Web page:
Like the remembered romance of years ago, the lure of the “experience” of film calls like the mythical siren. The whole relationship with the camera, the visceral feeling of experience seems so good. Of course you forget the limitations of the media, the tedious process and having to wait to see if you have captured what you visualized.
But still I wanted to go back to try film again. I had always wanted a medium format camera since I was in Vietnam. A Hasselblad was too expensive, but I could dream about a Bronica or a Mamiya. Then there was the Pentax 6×7. So last year I found a Mamiya RZ67 ProII on a forum for sale. It was a complete kit with 4 lenses, many backs and accessories. Then of course, I had to get a light meter & a decent scanner. I promised myself if stayed with it for year and took at least ten rolls that I would explore a 4×5 experience. I have taken it to the Eastern Sierra and Yosemite a few times, not to mention several local venues.
So, what’s the verdict? First the camera is a beast. With a wide angle lens, it weighs about 6 lbs. The sound of the mirror & shutter is something to behold.
The process of focusing takes a little to get used to & remember not to expect the AF beep! Exposure settings were a little troublesome at first. I am fairly retentive so I double checked the metering with both the camera as metering & an external light meter. I also would check it against my DSLR. As it turns out, the Mamiya’s metering was pretty close and the use of a DSLR as a spot meter would have been adequate. I still ended up bracketing a few shots to have some coverage.
My best results were with evenly lit scenes. Contrasty images are a compromise with film. Slide film blows out easily and negative film muddies up the shadows if not careful. My best shots were in the Eastern Sierra, a few in Yosemite and some local venues. When I get it right, the images are quite nice.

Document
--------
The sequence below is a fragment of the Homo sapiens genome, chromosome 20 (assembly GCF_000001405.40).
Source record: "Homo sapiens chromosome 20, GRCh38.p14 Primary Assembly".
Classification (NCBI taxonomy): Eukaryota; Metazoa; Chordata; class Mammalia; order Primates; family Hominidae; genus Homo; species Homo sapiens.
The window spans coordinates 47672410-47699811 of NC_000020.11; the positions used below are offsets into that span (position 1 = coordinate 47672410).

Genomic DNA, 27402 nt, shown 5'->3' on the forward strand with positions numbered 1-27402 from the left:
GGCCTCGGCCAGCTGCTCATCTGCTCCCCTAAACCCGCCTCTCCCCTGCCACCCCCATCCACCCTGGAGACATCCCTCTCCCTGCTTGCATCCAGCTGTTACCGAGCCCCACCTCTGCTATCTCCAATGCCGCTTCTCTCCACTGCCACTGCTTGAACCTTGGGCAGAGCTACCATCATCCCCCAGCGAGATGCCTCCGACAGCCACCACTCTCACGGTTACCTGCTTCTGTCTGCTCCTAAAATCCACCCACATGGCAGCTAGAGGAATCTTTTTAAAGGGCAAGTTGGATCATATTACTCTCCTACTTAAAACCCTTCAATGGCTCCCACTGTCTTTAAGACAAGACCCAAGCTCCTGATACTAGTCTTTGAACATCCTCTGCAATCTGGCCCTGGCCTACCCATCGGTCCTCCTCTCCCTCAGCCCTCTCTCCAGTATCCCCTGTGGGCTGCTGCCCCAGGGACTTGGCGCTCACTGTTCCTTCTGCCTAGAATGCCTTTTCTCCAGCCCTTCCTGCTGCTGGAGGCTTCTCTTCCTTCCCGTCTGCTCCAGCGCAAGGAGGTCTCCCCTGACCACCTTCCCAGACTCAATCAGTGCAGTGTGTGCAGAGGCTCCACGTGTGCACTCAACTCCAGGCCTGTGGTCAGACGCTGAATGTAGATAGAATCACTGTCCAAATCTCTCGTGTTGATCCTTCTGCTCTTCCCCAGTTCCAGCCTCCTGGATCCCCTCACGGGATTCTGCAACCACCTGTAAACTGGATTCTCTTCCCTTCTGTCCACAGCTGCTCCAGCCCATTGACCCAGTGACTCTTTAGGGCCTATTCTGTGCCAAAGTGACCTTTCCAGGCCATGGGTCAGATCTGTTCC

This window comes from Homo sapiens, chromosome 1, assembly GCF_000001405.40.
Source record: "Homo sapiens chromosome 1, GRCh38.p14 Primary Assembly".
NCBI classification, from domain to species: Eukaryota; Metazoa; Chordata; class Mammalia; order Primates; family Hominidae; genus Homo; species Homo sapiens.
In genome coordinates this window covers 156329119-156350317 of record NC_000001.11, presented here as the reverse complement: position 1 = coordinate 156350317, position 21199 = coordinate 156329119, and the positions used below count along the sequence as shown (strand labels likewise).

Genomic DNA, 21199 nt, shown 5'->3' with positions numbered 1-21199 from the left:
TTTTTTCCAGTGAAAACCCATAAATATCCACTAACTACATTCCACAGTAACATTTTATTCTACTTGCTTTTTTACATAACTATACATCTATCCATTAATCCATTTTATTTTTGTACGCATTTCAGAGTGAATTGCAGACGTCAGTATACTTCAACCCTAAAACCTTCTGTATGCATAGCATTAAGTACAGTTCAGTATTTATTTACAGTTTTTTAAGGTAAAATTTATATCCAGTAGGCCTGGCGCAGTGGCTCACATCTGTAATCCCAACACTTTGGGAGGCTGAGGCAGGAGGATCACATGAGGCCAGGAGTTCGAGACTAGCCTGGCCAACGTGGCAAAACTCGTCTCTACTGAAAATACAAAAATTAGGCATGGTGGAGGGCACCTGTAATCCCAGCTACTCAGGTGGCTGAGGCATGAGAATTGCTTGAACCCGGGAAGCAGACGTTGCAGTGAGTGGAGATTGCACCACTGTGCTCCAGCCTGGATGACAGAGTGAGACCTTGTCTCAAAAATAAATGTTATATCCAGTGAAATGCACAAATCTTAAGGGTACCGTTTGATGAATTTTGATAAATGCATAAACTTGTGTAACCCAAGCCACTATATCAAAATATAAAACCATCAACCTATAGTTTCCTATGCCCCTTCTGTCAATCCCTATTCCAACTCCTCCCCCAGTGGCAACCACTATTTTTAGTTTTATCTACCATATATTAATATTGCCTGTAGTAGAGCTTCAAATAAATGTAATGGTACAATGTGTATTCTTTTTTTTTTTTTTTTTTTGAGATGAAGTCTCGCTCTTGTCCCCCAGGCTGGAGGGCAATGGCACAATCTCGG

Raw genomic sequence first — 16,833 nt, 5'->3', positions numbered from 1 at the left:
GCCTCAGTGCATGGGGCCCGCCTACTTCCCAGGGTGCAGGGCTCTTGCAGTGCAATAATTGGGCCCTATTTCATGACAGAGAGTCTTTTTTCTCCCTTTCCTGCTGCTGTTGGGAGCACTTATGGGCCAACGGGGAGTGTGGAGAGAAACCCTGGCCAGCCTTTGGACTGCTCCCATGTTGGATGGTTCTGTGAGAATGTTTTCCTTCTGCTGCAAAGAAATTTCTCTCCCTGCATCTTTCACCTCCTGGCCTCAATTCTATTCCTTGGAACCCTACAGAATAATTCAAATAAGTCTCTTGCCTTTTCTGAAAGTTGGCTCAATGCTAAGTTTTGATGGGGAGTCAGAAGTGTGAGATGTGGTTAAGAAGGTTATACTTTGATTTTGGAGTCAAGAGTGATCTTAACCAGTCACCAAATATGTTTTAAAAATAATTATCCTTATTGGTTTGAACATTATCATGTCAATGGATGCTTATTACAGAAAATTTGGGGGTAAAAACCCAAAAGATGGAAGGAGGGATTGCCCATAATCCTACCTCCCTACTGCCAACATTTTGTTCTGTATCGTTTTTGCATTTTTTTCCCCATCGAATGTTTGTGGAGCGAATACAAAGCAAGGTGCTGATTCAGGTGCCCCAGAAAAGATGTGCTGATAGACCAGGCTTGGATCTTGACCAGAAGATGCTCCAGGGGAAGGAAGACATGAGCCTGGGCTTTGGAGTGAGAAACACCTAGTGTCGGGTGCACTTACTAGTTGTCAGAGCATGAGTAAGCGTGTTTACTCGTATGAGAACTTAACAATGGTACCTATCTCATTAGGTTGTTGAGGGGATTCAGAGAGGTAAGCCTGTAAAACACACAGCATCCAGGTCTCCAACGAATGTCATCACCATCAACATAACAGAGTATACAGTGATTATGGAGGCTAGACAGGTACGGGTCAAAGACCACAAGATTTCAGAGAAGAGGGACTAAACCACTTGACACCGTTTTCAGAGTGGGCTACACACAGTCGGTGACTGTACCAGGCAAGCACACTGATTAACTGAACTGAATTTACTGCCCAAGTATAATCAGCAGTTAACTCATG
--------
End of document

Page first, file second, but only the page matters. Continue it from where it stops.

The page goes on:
The other side of the story.. Without doing the full darkroom process, you have to scan and post process to get your final image. The first thing I discovered was that dirty negatives are worse than dust on a sensor. Not easily seen when placed on the scanner, it can take 5-10 minutes to clean up with the clone tool in Photoshop. That is after spending about 5 minutes using film cleaning techniques, fluids & a blower. Getting the color right was the next challenge. Negative film is worse as the gamma curves are offset and have to be corrected in either the scanners software or the image scanned as a positive, converted & corrected in Photoshop. I had a lot of trouble with color casts. Being color blind doesn’t help either!
What became obvious on the best images, was that the shadow detail was lacking when taken very carefully. Looking at 100% crops there was no comparison between the medium format, 6×7 cm film and the 16mp images from my 1DsMkII. Digital clearly had the advantage in this comparison. To be fair, I was using a higher end flat bed scanner.
I could have squeezed out a bit more detail & micro-contrast using a wet-scan technique, but this is another $200 commitment to do that experiment. Drum scans are way too expensive to try on a regular basis too. While struggling with making a choice, I found an article on Luminous Landscape that echoed my experiences exactly. I was somewhat relieved but also disappointed. The film look would never have that level of critical sharpness I was used to.
Here are a few of my favorite images from this journey.
San Jose Rose Garden, Porta 160VC Negative film
Barn, , Porta 160VC Negative film
Easter Sierra, Lake Sabrina. Ektar 100 Negative film
Yosemite Falls, Reflection in flooded meadow. Ektar 100 Negative film
Sycamore Grove, bench in shadows, early morning. Fuji Velvia 100(new) Slide film
Leaving Film behind, maybe!
Well after about 9 months and almost 20 rolls of B&W, slide & negative film, I have decided to part with the MF gear. I ended up selling it for a bit more than I paid for it.
It was kind of sad. If I had the money to spare , I would have kept it around, but I only have so much capital to go around for camera gear.
I will print a few of the better images that I really like. I have toyed with getting the best one drum scanned. We’ll see on that one.
But I still want to experience the larger format, 4×5. A family in-law has loaned me his 4×5 gear. If I like it, he will cut me a deal. Still trying to find the time to try it out yet..
I don’t want to rush it though. I want to at least have a rote understanding of the major steps.